It's a 2 element 0-50AMP, 4-20ma output current transducer. I'm thinking with the dual element I can use one transducer for both legs, since it supports two elements.

                  I know 50 amp rating is low, but it's the highest of it's class. I'm think I would rarely if ever use more than 50 amps per leg, since I have gas heat and all gas appliances.

                  My question is just is the 50 amp 2 element rating per element or is it total combined current of the 2 elements.

                  They want $129 for the unit, it's still pricey but it's a lot better than $320 for two 100amp units.


                  Tim

                  Comment


                    #10
                    Here's a link to a National Semiconductor application note describing precision ac-dc converters. http://www.national.com/ms/LB/LB-8.pdf. They're cheap and easy to make.

                    Henry

                    Comment


                      #11
                      Ok you talked me into it. I'm going for the low cost route. With 2 $12.95 clamp on type current transformers and a home built precision AC to DC converter.

                      I may try just a easy full bridge rectifier if that would out ok I'll keep that, if not then I'll put together the op-amp precision one. Basically I need a clean proportional DC output that doesnโ€™t exceed 5volts. I'm hoping I can get away with just a bridge and a cap, and I zenor(to limit). I shouldn't ever approach the 5v limit thou, I rarely use more than 25amps per leg. Then again I didn't run the pool pump or AC compressor when I took that reading.

                      Thanks
                      Tim

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                        #12
                        For your application, you can use 5% 1/4 watt resistors, and closest fit w/ standard sizes. The resulting error can be tweeked out via software. You should be able to buy all parts from your local Radio Shack. I'd use the TL08X part. Opamps normally use a split supply, +/. For your application, you can use a single supply, probably a 9VDC wall wart, and use one of the amplifiers in a package to generate a pseudo ground. Just tie a voltage divider between the + and ground of the wall wart, and the juction of the two goes to the input of a voltage follower. The ouput of the voltage follower can then be used as your ground. The TL08X are dual opamp packages are dual amplifiers, so 3 total at about 2 bucks apiece will do it.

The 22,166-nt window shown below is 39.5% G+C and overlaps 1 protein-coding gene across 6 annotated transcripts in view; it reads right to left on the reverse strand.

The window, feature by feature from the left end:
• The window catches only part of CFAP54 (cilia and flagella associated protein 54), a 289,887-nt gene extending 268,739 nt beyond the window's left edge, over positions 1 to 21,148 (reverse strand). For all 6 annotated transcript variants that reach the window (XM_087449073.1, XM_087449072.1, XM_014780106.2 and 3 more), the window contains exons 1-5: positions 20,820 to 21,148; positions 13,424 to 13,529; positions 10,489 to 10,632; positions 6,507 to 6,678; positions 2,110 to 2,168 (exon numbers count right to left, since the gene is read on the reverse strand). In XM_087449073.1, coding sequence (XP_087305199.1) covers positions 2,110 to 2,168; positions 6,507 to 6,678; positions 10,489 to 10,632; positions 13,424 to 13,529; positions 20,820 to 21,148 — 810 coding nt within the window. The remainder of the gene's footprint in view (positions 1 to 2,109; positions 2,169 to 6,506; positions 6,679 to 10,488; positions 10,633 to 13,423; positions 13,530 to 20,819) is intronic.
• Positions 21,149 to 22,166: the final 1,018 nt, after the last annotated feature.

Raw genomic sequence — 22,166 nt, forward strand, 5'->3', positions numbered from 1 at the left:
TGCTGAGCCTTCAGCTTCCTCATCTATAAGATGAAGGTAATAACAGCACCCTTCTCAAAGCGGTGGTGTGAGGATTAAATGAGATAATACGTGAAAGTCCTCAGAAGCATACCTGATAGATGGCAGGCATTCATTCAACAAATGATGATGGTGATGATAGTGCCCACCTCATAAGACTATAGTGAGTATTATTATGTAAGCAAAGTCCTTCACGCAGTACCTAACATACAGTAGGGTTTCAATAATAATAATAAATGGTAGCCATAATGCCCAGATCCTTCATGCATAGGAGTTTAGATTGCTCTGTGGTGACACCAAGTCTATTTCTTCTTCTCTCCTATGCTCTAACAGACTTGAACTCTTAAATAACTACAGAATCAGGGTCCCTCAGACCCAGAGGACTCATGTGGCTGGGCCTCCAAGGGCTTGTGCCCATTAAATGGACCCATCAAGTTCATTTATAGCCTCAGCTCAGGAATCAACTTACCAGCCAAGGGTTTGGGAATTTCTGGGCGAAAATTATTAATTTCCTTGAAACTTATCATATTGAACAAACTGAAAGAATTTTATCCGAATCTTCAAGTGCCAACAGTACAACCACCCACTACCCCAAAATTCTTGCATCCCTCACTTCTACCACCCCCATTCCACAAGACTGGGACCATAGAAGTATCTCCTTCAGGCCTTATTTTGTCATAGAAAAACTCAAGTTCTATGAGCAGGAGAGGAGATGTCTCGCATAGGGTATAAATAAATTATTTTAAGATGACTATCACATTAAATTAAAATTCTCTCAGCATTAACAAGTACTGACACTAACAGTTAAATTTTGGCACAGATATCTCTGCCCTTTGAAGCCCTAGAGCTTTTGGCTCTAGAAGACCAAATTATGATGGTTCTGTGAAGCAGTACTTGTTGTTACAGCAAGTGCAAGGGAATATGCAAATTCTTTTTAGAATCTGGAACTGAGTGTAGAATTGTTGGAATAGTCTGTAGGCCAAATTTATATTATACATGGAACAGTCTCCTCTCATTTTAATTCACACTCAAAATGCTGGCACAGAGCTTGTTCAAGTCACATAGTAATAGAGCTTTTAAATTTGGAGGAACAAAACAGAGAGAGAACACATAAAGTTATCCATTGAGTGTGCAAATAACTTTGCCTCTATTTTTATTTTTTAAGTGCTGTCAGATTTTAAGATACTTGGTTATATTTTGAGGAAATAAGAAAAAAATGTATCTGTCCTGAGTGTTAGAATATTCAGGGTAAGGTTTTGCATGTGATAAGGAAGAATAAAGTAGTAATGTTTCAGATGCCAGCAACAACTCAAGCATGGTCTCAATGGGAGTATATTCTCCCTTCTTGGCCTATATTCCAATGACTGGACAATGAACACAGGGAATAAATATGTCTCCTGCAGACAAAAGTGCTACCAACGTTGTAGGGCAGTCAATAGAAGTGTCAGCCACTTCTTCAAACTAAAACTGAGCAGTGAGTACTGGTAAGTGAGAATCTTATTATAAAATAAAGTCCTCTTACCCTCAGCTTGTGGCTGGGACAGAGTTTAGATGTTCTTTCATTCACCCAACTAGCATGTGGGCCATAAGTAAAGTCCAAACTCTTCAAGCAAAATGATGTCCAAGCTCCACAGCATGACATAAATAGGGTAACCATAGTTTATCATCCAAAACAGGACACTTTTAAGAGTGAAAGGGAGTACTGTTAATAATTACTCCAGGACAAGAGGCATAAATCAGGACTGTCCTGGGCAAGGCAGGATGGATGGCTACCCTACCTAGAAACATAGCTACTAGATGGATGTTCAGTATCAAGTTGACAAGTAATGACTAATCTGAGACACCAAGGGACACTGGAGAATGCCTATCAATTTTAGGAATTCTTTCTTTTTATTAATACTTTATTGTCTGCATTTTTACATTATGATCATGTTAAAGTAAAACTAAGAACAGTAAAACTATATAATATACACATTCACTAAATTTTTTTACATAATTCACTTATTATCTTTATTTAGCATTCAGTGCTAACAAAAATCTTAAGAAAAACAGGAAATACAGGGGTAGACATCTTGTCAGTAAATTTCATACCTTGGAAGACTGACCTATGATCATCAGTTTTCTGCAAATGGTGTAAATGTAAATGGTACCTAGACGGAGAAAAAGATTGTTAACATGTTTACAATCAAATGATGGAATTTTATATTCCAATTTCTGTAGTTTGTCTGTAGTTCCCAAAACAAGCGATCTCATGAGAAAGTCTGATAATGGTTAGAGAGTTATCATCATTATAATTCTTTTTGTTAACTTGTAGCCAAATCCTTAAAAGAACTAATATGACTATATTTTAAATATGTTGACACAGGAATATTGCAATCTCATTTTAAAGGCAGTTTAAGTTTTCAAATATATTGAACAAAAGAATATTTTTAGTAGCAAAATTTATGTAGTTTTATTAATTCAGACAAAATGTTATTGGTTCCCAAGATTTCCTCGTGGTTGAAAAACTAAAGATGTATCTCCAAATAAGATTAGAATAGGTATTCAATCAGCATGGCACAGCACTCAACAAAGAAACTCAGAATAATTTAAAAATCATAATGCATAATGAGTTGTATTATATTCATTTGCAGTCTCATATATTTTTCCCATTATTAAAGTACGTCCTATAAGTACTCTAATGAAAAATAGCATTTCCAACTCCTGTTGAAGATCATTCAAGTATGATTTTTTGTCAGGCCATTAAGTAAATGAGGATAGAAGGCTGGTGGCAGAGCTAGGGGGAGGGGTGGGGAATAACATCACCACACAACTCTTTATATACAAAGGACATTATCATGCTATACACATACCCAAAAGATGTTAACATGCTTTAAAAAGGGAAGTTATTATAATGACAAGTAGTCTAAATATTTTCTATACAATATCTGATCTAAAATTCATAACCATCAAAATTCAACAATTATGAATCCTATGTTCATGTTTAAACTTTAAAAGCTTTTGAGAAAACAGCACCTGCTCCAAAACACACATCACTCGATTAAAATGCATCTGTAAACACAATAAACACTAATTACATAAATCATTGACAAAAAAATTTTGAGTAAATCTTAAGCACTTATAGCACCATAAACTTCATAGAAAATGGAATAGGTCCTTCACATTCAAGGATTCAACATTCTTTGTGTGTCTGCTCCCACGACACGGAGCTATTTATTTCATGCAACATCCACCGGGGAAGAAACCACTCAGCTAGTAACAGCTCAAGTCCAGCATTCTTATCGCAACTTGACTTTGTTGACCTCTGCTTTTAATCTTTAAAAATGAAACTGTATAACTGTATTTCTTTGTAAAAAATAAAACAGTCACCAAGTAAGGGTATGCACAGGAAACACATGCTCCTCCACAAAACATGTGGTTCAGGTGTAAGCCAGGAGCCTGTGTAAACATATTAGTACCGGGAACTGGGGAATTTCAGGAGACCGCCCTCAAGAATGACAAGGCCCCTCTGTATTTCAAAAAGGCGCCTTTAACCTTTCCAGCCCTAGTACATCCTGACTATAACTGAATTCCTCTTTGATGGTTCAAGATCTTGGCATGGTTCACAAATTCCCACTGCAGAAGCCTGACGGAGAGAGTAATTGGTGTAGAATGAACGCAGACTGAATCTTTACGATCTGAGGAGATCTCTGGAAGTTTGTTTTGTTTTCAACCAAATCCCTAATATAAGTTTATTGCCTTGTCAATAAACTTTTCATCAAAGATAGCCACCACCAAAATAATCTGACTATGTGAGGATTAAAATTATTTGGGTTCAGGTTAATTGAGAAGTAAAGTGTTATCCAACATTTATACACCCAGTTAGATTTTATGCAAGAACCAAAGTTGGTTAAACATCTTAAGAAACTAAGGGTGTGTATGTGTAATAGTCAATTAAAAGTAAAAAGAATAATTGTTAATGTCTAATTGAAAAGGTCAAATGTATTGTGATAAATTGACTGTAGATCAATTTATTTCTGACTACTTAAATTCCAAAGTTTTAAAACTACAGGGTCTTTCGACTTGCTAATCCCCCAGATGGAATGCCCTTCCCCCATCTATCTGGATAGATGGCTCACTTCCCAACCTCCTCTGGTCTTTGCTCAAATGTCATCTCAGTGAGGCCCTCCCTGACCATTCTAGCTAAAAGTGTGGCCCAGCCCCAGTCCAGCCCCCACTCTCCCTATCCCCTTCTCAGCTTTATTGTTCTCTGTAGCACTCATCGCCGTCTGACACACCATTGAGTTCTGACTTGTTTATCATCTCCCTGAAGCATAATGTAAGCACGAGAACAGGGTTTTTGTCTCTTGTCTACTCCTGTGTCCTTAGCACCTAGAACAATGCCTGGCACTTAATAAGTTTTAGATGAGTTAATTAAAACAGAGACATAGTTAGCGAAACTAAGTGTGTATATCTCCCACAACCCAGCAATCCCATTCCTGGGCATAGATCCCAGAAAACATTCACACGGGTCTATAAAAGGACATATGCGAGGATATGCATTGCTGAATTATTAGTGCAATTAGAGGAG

Henry

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                          #13
                          low-key- warning - mixing low voltage stuff and 110/220 in the same Jbox is a technical code violation, I think. We don't want a fire and a reason for the insurance company to have an out.

                          Comment


                            #14
                            I was planning on just having the coils(current transformers) in the AC panel clamped to the legs. Then the outputs from these (2) coils wired via 4 conductor low voltage cable in flex conduit to a bread board in my basement then to the SECU16 also in my basement. Total distance from breaker panel to SECU16 is about 50 feet.

                            would this setup be "legal"? If not how do I legally get the coil outputs out of the panel and into a low voltage box?

                            Good point thou, thanks for reminding me about the liabilities of my tinkering.

                            Tim

                            Comment


                              #15
                              Stevech,

                              You are right to be concerned about codes and insurance loopholes.

                              I do not believe that there are any requirements for breaker box components, like a UL certification, but I think if any amount of contributory failure can be linked to your homemade product, you are in for a very expensive bill.

                              Doug